To combine dishes with different sustainable DNLs, different DNL categories were distinguished. The 18 aspects derived and discussed by the focus group were grouped into five sustainability categories for OOHC: regional (included the following aspects: regional, freshness, carbon footprint, ecological footprint, resource input) [41,42,56,57,58], seasonal (included the following aspects: seasonal, freshness, carbon footprint, ecological footprint, resource input) [56], organic (included the following aspects: free of, pesticide-free, animal welfare, carbon footprint, ecological footprint, additives, resource input, organic, free of genetic modifications) [59], sustainable (included the following aspects: animal welfare, carbon footprint, ecological footprint, resource input, fair trade, free of genetic modifications) [59] and healthy (included the following aspects: free of, pesticide-free, freshness, hygiene, additives, percentage of animal products, sugar, nutritional information, free of genetic modifications, portion size) [48,60]. These five categories were used as descriptive name label categories in studies I–III, described below.
In a following step, we screened menus from restaurants, canteens, cafés, bistros or snack bars as well as the literature [41,42] for insights into the great variety of possible DNLs for each category. It became clear that many DNLs describe traditional product and process characteristics. These were not identified during the focus group. Therefore, we added a sixth category to be used in studies I-III: the traditional name category.
A quantitative study was conducted in spring 2016 with students at TU Berlin. Students (n = 100) were asked to indicate their preferred name labels for several food name categories displayed in a list. The question posed in the questionnaire was ‘Imagine: It’s lunchtime and you’e standing hungrily in the canteen in front of the menu. Which of the following phrases appeals to you most?’. The idea was to select the best DNLs per category for later application in the choice experiment of study II and to sort out unappealing DNLs. This procedure was recommended in Wansink et al. [41] and ensures that the DNLs used in the following studies are of relevance for consumers [41,42].
Each respondent was asked to answer two of a total of five questionnaires. These five questionnaire variants included one of our four target dishes for study II or the neutral “dish” variant. Each questionnaire included all six DNL categories (traditional, regional, seasonal, organic, sustainable and healthy) with all available DNLs applied to the dish, as can be seen in Table 4 for the neutral variant.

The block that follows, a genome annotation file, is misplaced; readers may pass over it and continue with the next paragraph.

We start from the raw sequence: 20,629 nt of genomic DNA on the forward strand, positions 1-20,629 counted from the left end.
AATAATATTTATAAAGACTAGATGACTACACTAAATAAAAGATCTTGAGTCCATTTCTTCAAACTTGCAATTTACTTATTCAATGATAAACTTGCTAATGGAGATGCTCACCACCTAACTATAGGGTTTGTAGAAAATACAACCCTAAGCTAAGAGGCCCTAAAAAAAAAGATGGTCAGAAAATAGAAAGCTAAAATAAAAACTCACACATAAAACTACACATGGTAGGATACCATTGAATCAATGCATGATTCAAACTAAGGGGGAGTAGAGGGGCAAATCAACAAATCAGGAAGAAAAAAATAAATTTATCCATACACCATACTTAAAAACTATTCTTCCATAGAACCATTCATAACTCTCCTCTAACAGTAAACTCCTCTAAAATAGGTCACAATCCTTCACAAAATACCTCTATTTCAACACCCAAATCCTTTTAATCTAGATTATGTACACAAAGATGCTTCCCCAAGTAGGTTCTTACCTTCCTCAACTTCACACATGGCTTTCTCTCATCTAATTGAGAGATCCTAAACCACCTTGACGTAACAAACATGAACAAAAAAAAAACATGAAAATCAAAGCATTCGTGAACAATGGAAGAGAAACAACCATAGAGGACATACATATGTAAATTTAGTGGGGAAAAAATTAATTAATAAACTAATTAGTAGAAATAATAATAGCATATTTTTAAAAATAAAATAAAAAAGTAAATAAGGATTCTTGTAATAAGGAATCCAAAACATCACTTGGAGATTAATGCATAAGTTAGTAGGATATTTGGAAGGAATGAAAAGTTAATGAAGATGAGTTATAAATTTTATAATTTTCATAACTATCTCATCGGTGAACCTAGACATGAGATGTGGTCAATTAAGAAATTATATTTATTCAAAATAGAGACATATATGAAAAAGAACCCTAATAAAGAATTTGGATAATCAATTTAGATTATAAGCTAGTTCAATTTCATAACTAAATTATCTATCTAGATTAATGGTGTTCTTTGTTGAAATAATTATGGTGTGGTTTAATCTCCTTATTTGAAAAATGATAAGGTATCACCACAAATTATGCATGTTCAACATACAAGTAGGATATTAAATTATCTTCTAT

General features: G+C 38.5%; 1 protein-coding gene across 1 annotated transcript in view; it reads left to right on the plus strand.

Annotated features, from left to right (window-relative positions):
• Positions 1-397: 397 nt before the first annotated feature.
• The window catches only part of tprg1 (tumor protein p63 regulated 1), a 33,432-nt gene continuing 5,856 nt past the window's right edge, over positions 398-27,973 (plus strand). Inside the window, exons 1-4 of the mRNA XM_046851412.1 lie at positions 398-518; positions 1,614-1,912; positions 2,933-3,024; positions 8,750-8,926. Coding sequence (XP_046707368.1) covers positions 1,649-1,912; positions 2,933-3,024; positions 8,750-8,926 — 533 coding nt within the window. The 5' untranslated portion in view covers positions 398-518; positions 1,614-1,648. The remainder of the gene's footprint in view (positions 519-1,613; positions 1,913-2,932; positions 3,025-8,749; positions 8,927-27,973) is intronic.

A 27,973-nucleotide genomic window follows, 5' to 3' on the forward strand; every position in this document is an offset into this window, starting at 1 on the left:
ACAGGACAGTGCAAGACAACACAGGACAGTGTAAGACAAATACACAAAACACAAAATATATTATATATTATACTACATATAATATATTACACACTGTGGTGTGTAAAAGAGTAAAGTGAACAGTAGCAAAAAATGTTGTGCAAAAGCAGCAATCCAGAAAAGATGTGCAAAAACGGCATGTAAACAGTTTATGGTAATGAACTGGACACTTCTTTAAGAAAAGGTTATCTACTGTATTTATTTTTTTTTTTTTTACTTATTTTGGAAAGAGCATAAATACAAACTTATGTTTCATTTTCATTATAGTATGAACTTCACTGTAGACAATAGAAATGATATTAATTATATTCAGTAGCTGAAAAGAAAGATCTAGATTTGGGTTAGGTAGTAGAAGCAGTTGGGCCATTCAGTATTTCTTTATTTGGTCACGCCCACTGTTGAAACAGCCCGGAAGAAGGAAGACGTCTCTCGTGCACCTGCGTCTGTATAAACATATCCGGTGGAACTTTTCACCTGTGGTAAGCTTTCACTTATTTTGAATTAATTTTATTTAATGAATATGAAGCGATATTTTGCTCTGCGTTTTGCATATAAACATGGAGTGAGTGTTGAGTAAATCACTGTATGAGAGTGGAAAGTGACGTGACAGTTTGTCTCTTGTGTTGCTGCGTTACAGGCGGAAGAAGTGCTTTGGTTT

We used five different questionnaire variants to minimize the possibility that one DNL is preferred when applied to one specific dish but disliked on other dishes by the OOHC guests. The respondents were only to answer two out of the five questionnaires due to the possibility of a priming effect. That is, it was necessary to avoid that students kept selecting the same DNLs in all five questionnaires without considering the specific combination of dishes and DNLs.

2.2. Study I—Results

Table 4 displays the results of Study I. For the traditional DNL category, the descriptive name “(Dish), traditional style” prevailed, with 63.5 percent of all votes. The choice results in the regional DNL category showed the DNL “(Dish) from regional agriculture” as the winner, with 28.5 percent of all votes. This DNL was modified for fish dishes, where the label “(Dish) from regional fishery” was used. Within the seasonal DNL category, the respondents clearly preferred the descriptive name “(Dish) with seasonal ingredients”, with 64 percent of all votes. As expected, the descriptive name “Organic (Dish)” earned 35.5 percent of all votes and was the clear winner in the organic DNL category. By a narrow margin, the descriptive name “(Dish) from sustainable agriculture" prevailed in the sustainable DNL category, with 22.5 percent of all votes. The equivalent “(Dish) from sustainable fisheries” was used for the fish dish. In the healthy DNL category, the descriptive names “(Dish), low-energy prepared” as well as “Low energy (Dish)” received the most approval, with 24.5 and 19 percent of the votes. The implementation of these DNLs in OOHC is problematic due to European health claim regulations [61]. Therefore, the option “(Dish) for light pleasure” with 17 percent of votes was used as a healthy DNL in the later studies. According to European health claim regulations, food may only be designated as low in energy if the product contains no more than 40 kcal per 100 g for solid goods and no more than 20 kcal per 100 ml for liquid goods [61]. These extremely low limit values cannot be complied with by the majority of OOHC meals. However, it is possible to use the DNL "(Dish) for light pleasure" or “Light (Dish)” in the OOHC. Here, the regulations require the same conditions that are applied to "reduced" dishes. "Energy-reduced" dishes must have a reduced caloric value of at least 30 percent compared to the common preparation of the dish [61].